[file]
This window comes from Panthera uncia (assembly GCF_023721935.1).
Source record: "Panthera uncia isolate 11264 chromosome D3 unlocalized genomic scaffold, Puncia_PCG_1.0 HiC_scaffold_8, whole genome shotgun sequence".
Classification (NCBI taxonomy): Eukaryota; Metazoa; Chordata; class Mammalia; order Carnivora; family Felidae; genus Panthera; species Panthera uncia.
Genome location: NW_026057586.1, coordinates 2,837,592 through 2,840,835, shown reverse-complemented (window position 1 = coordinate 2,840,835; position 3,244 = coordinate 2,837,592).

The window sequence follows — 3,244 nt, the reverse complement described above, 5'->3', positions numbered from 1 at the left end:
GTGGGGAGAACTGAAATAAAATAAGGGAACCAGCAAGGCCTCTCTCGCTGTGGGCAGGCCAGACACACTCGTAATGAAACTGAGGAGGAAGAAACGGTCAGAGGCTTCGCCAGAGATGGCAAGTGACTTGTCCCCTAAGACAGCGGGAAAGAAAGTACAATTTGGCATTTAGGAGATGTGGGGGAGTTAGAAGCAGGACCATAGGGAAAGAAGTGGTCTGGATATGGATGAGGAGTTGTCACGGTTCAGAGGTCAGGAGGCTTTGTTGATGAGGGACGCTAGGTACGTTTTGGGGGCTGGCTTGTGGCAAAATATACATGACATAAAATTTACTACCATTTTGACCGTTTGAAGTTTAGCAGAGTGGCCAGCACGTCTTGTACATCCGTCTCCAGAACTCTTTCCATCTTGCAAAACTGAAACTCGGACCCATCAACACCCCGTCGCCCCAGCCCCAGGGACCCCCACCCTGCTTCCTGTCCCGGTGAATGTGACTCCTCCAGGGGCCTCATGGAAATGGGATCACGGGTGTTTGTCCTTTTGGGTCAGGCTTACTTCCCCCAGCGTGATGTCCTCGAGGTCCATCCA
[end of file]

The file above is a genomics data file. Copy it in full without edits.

This window comes from Panthera uncia (assembly GCF_023721935.1).
Source record: "Panthera uncia isolate 11264 chromosome D3 unlocalized genomic scaffold, Puncia_PCG_1.0 HiC_scaffold_8, whole genome shotgun sequence".
Classification (NCBI taxonomy): Eukaryota; Metazoa; Chordata; class Mammalia; order Carnivora; family Felidae; genus Panthera; species Panthera uncia.
Genome location: NW_026057586.1, coordinates 2,837,592 through 2,840,835, shown reverse-complemented (window position 1 = coordinate 2,840,835; position 3,244 = coordinate 2,837,592).

The window sequence follows — 3,244 nt, the reverse complement described above, 5'->3', positions numbered from 1 at the left end:
GTGGGGAGAACTGAAATAAAATAAGGGAACCAGCAAGGCCTCTCTCGCTGTGGGCAGGCCAGACACACTCGTAATGAAACTGAGGAGGAAGAAACGGTCAGAGGCTTCGCCAGAGATGGCAAGTGACTTGTCCCCTAAGACAGCGGGAAAGAAAGTACAATTTGGCATTTAGGAGATGTGGGGGAGTTAGAAGCAGGACCATAGGGAAAGAAGTGGTCTGGATATGGATGAGGAGTTGTCACGGTTCAGAGGTCAGGAGGCTTTGTTGATGAGGGACGCTAGGTACGTTTTGGGGGCTGGCTTGTGGCAAAATATACATGACATAAAATTTACTACCATTTTGACCGTTTGAAGTTTAGCAGAGTGGCCAGCACGTCTTGTACATCCGTCTCCAGAACTCTTTCCATCTTGCAAAACTGAAACTCGGACCCATCAACACCCCGTCGCCCCAGCCCCAGGGACCCCCACCCTGCTTCCTGTCCCGGTGAATGTGACTCCTCCAGGGGCCTCATGGAAATGGGATCACGGGTGTTTGTCCTTTTGGGTCAGGCTTACTTCCCCCAGCGTGATGTCCTCGAGGTCCATCCA